Charlie, Trigg and the Turtle

The Three Toed Eastern Turtle
The Three Toed Eastern Turtle

About two weeks ago, I was out in my backyard with Charlie and Trigg – letting them run around before I started my day.  Our routine is usually that I get home from yoga, make my breakfast (which is usually a vitamin shake) and then got Harney & Sons Hot Cinammon Spice Tea (best freakin’ tea on the planet) and then we go outside for about 45 minutes.

I won’t leave the cats alone out there, so I usually bring my iPhone to go through my morning emails.

I noticed that the neighbor’s dog was really interested in something in the back corner of the yard – the neighbor’s dog can run along the back side of my fence.  Maddie, the dog, is a sweet one, so I knew she’d allow me to check out what she was into.

Turned out to be a turtle!  I actually thought it was a tortoise for about 10 days because I have never ever seen a native turtle in my yard or in the city – in the 31 years that I have lived in Kansas City.  So I took some photos of it and then took a video and posted it on YouTube to see if anyone knew what she was.  Here’s the video:


The Three Toed Eastern Turtle
The Three Toed Eastern Turtle

Sorry for all the giggling in the video – but Trigg is hilarious when it comes to things that are foreign to him.

If you look at photos before you read content, like I do, then you already know that I figured out it was not a tortoise, but a turtle!  I contacted Lakeside Nature Centerin Kansas City (a facility close to the Zoo) and asked for their help in identifying this little girl.  Here’s what Rick Kupronis, a volunteer at Lakeside Nature Center reported:

“Normally box turtles have a fairly domed shell and wrists that move on their legs (as opposed to a true tort that basically walks around like an elephant). In this part of the country we have 3 toed and ornate box turtles. Ornate’s have a very neat shell with black and yellow markings and their skin coloring in males is normally a yellow/green color and are found more in the open grasslands and prairies. 3toed are a little more drab on their shell coloration although young ones can have some markings that look like ornates. They have more reds and oranges found on them and are often found more in woodlands. Usually they have 3 toes on their rear legs. Males are much prettier in both species. Be careful when doing internet searches to find out what it is because often times box turtles are mislabeled in pictures. If you stick with a state website (either Missouri Department of Conservation or Kansas Parks and Wildlife) you should be good. Box turtles have a very limited home range so moving them isn’t always the best option for them. They spend their whole life in an area about the size of a football field or two (~2-3 acres) and they seem to know the area very well. I would suggest leaving the little guy alone for a few days and if your still worried about him making it we can give you some options for overwintering it. ”

The Three Toed Eastern Turtle
The Three Toed Eastern Turtle – Last Week

Then after he saw the photos, he said, “That is a middle aged 3-toed box turtle. She is probably around 10-15 years old. You can tell she is a female by the lack of coloration in her eyes and her rather large size. You can tell the age because in turtles grow kind of like rings in the center trees. They develop rings in the top of their shell as they grow. In really old animals these wear off over time and they are completely smooth. Box turtles take about 7 years to reach maturity (and she certainly is full grown!). More then likely she was just out basking for a little while on a nice day. With the weather only getting into the low 70’s in the day you probably won’t see her out again until around April or May of next year.”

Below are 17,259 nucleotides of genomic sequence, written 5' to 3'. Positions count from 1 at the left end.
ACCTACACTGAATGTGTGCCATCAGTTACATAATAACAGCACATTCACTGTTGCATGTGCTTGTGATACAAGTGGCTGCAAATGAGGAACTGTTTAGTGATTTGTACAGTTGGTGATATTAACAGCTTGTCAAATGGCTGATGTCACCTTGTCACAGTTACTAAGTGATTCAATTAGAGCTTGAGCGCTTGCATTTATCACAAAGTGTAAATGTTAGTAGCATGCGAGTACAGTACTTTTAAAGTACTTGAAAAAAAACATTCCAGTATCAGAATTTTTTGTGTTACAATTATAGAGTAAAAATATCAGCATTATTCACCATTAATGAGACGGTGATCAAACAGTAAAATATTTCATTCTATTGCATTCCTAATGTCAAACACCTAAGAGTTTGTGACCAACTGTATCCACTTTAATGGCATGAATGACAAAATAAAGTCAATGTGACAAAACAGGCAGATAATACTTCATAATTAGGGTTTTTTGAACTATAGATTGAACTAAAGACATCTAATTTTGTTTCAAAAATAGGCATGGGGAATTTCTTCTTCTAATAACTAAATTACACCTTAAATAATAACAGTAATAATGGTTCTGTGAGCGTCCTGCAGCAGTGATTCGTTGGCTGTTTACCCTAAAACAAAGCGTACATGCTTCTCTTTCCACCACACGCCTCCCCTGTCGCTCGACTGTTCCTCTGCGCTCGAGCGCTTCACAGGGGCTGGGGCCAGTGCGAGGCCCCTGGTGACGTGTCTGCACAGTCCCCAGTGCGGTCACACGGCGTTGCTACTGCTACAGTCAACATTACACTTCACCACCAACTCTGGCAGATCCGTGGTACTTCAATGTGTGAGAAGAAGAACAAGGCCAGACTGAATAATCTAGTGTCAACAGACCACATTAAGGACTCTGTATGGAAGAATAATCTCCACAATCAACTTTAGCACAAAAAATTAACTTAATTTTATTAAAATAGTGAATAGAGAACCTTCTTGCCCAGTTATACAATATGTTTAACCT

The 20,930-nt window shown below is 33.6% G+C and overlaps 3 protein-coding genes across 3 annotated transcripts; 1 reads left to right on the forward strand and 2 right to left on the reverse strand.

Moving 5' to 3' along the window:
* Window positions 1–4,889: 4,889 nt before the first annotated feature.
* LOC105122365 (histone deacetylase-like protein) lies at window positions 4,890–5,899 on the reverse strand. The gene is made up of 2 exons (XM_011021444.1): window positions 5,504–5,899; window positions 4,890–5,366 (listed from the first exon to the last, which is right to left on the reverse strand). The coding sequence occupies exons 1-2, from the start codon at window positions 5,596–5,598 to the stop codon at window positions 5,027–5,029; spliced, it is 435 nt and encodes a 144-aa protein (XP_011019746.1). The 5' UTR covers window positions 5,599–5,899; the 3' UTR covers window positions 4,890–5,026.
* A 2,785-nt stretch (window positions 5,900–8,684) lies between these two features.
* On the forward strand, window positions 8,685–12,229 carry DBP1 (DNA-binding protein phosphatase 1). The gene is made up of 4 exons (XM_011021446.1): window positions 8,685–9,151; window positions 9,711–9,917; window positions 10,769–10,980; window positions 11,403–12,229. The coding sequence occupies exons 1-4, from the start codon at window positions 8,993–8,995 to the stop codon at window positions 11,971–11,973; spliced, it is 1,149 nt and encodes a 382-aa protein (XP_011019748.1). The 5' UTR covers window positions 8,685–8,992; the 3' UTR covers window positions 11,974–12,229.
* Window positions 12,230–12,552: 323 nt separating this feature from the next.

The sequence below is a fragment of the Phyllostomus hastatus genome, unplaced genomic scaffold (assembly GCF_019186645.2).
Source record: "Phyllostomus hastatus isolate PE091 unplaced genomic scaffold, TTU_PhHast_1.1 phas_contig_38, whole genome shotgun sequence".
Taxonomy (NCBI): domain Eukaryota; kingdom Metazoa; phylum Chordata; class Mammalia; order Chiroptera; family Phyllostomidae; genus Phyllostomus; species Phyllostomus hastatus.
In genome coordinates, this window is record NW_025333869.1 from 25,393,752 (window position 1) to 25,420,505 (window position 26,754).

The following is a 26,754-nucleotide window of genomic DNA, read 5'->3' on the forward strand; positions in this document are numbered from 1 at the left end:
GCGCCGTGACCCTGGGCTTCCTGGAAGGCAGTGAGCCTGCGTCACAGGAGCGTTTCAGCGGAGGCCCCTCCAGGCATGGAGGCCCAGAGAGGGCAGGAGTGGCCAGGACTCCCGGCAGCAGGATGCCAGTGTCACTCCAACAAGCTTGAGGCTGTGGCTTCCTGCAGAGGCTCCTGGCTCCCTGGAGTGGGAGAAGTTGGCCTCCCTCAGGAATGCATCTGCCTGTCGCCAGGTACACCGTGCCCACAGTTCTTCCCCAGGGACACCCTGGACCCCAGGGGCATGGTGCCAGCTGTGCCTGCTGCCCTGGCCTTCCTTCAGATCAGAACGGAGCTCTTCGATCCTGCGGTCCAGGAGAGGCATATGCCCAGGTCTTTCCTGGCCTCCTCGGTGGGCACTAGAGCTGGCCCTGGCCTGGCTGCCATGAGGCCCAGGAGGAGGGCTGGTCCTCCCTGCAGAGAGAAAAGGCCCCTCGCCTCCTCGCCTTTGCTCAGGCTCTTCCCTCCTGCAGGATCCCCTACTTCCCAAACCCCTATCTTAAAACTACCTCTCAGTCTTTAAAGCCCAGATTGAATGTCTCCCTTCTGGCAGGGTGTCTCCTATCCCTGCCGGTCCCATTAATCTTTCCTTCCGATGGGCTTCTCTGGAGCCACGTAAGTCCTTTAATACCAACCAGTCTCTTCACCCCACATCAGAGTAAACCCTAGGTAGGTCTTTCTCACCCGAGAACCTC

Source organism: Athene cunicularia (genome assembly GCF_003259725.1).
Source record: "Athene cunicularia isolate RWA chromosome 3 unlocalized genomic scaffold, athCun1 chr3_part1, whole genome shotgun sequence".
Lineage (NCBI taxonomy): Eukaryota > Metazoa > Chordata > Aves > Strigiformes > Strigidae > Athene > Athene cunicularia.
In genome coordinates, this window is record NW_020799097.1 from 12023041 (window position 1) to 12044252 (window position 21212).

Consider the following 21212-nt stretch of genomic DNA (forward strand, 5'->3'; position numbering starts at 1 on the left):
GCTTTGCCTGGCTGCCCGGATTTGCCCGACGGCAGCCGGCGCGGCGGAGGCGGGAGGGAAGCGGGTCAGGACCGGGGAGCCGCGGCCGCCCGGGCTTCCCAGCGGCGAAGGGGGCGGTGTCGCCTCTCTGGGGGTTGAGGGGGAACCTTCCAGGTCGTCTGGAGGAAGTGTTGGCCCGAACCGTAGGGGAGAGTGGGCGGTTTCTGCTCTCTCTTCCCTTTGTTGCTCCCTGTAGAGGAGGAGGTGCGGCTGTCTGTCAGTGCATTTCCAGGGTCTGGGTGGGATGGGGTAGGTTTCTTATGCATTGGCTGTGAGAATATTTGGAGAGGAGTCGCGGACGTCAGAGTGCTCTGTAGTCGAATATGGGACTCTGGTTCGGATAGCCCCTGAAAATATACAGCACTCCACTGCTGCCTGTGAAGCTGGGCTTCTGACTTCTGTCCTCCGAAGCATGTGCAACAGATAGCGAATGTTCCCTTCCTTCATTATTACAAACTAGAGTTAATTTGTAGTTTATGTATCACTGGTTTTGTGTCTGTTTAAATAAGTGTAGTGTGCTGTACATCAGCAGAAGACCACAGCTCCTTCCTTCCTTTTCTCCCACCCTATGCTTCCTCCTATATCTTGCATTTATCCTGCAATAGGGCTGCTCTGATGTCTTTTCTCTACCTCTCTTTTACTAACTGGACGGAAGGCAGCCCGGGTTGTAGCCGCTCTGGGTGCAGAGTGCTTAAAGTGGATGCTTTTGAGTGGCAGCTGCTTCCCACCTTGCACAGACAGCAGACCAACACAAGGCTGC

I haven’t seen her since last week.  I am assuming she is hibernating for winter now.  The photo to the left is the last one I took.  I am really hoping she is still in my yard and that I have the pleasure of seeing her again!  I love turtles!

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Hi, I’m Jenny Dean, creator of Floppycats! Ever since my Aunt got the first Ragdoll cat in our family, I have loved the breed. Inspired by my childhood Ragdoll cat, Rags, I created Floppycats to connect, share and inspire other Ragdoll cat lovers around the world,

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  1. Both my sister and I had a Red-ear slider turtle when we were in high school but mine died as a baby turtle, it was only the size of those old 50 cent coins – basically a little bit bigger than a quarter! My sister currently has another red-ear slider that is now 10 inches long! It is really amusing watching how cats behave when they encounter something foreign. Watching your video of this made me wonder how fluffy Ragdolls will become when they are on edge or scared. Since sometimes when cats are spooked or in a playful frenzy, their fur starts to get fluffy and stand up. Since Ragdolls are already fluffy to begin with, it really makes me wonder what they look like after exhibiting such behavior!

    1. Melody, I’ve only ever seen a turtle the size of a 50 cent piece on Las Ramblas street in Barcelona, Spain. When I lived in Albuquerque, my ex-boyfriend was driving one time when someone was selling those by the side of the road, but he wouldn’t pull over because he didn’t want me to bring one home! That’s cool that your sister’s turtle is now 10 inches long!

      Yes, Trigg got a little puffy when the turtle first scared him (before I started filmming), but he was fine a minute later.

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